CDS, not Brexit, is forwarders’ biggest challenge


The word on every Scottish BIFA member’s lips is CDS, not Brexit, says Len Hobbs, regional consultant for Scotland and the borders.

“CDS is the big thing

at the moment, while Brexit is too much of an unknown,” he explains. There are still unknowns

about HMRC’s new CDS customs computer system too. However, he believes that the Customs team “is getting there” although with such a major change, it will take time for freight forwarders to get their heads around everything. BIFA’s members

will have to educate their own customers about what will be required of them under the new regime. The pain is necessary, though.

Hobbs is adamant “that Chief cannot carry on” and the new CDS system will offer hugely enhanced capabilities, as well as being more flexible. There have been plenty

of other issues to exercise the minds of

members, including DFDS’s decision to axe the Zeebrugge- Rosyth freight ferry following the fire that put the vessel out of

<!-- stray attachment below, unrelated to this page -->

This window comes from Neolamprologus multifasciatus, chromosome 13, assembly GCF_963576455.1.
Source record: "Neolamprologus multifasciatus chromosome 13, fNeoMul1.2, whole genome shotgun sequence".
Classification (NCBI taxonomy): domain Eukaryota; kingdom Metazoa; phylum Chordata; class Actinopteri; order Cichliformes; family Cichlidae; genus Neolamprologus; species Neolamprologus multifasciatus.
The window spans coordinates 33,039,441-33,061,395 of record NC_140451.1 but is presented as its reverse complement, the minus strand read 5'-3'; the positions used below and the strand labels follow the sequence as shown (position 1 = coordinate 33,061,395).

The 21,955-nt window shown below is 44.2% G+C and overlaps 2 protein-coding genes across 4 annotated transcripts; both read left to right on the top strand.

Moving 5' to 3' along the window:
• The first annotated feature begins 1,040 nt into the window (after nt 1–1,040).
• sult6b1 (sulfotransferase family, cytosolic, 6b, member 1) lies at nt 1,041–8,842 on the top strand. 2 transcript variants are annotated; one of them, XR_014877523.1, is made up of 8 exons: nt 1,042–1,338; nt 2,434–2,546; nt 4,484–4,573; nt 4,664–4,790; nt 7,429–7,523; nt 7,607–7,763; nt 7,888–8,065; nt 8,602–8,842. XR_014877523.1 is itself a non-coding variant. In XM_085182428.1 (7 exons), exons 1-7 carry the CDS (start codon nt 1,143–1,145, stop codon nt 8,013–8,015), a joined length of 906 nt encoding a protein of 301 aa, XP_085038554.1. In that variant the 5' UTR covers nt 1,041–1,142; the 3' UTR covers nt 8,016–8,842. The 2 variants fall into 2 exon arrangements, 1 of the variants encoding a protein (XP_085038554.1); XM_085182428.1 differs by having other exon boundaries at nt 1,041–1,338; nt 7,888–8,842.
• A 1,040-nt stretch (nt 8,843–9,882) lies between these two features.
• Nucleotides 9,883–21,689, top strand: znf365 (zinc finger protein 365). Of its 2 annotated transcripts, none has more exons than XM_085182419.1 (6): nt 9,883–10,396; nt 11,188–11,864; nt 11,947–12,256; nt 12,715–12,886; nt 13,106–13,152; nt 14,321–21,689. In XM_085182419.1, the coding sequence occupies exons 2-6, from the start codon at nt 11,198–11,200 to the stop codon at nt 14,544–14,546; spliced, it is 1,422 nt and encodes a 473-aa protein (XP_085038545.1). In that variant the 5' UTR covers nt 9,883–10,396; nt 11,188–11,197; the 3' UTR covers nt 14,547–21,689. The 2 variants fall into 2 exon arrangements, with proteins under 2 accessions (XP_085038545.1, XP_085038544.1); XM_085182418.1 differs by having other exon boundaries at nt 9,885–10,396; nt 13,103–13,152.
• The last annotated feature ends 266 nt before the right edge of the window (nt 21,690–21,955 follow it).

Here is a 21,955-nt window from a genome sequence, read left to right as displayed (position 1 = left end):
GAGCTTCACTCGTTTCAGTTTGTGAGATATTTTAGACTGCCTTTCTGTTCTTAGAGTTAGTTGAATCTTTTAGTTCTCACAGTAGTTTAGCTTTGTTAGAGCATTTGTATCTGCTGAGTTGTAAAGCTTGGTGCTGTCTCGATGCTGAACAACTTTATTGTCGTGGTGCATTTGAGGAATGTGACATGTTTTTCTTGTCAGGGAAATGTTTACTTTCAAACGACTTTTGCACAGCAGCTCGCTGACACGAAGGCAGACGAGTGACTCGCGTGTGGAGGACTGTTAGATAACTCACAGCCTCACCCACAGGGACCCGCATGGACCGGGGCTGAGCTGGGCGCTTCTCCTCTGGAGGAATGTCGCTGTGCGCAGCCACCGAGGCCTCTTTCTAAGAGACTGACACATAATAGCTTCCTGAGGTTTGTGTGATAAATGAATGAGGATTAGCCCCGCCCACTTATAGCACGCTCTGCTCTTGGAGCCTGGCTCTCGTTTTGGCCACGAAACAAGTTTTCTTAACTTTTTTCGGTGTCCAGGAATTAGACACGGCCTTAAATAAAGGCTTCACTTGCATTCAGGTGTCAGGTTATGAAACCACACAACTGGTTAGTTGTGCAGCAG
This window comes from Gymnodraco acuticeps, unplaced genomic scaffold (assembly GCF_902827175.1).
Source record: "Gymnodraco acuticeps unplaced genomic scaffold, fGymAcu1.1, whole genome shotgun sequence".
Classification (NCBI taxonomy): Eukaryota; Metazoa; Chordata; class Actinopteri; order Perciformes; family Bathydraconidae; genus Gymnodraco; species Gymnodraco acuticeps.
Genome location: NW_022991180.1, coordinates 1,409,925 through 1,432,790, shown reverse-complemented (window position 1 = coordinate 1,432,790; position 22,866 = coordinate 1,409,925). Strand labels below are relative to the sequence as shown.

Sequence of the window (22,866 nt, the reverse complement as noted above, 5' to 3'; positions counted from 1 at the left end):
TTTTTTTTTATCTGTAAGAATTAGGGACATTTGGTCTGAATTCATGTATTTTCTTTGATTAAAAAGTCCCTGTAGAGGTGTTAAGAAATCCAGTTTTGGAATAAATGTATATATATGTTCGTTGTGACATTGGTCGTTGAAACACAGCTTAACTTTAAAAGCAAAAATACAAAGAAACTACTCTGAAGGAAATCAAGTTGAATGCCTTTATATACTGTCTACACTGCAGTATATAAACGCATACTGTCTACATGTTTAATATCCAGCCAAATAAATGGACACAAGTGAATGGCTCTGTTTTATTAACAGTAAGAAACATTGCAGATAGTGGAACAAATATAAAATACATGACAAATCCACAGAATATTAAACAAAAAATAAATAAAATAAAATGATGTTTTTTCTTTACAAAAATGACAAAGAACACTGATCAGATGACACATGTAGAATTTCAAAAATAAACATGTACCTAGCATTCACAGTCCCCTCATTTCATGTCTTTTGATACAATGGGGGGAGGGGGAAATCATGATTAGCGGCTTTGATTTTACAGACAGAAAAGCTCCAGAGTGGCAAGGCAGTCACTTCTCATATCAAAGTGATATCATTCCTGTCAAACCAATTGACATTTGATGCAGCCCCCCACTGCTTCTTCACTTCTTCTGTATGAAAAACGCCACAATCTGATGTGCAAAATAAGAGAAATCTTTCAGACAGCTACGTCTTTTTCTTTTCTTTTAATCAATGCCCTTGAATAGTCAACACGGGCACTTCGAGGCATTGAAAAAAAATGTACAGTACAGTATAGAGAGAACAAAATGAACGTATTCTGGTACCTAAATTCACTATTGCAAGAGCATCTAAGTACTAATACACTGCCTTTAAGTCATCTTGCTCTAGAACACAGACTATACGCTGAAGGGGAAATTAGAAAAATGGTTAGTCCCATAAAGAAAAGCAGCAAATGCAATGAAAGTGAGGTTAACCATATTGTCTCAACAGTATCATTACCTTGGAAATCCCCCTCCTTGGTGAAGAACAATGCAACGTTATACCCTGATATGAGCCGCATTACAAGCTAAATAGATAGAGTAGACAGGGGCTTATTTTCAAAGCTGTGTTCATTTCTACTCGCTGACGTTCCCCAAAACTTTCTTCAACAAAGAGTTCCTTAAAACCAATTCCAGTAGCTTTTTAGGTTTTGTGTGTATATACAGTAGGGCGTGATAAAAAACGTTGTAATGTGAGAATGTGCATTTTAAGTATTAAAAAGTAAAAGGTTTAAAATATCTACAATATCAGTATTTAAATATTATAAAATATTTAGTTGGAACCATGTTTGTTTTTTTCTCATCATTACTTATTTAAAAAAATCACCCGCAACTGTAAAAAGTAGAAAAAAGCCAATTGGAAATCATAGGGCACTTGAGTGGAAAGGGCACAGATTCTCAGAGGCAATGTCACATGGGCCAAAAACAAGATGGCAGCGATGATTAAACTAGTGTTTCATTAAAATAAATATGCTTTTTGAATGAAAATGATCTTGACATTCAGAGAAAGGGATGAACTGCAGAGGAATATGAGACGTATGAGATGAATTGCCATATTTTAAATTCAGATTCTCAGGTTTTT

Added value services mean a bigger cake for Dundee

There’s a lot more to running a successful port business these days than just loading and unloading ships. The port of Dundee is involved in a whole range

of different activities

which, while they mostly involve seaborne cargo, go well beyond simple cargo handling. As Dundee port manager

David Webster explains, even a relatively simple cargo like fertilizer can involve bagging in port at the very least. But fertilizer comes in different nutrient levels so it must all be stored in different bays. Farmers turn up at the port with their tractors and trailers and transport it direct to the farm. Until recently, all fertilizer used

in Scotland was the solid variety, but Omex has recently opened a £3 million liquid fertilizer plant in the port that is, essentially, a mini factory. Liquid fertilizer has to be blended with liquid sulphur and water, in varying proportions, before it can be used, so the port stores the materials in different tanks. When the truck arrives, the requisite blend is made up by the plant and piped into the vehicle – in effect a fertilizer filling-station. For barley, sampling for level of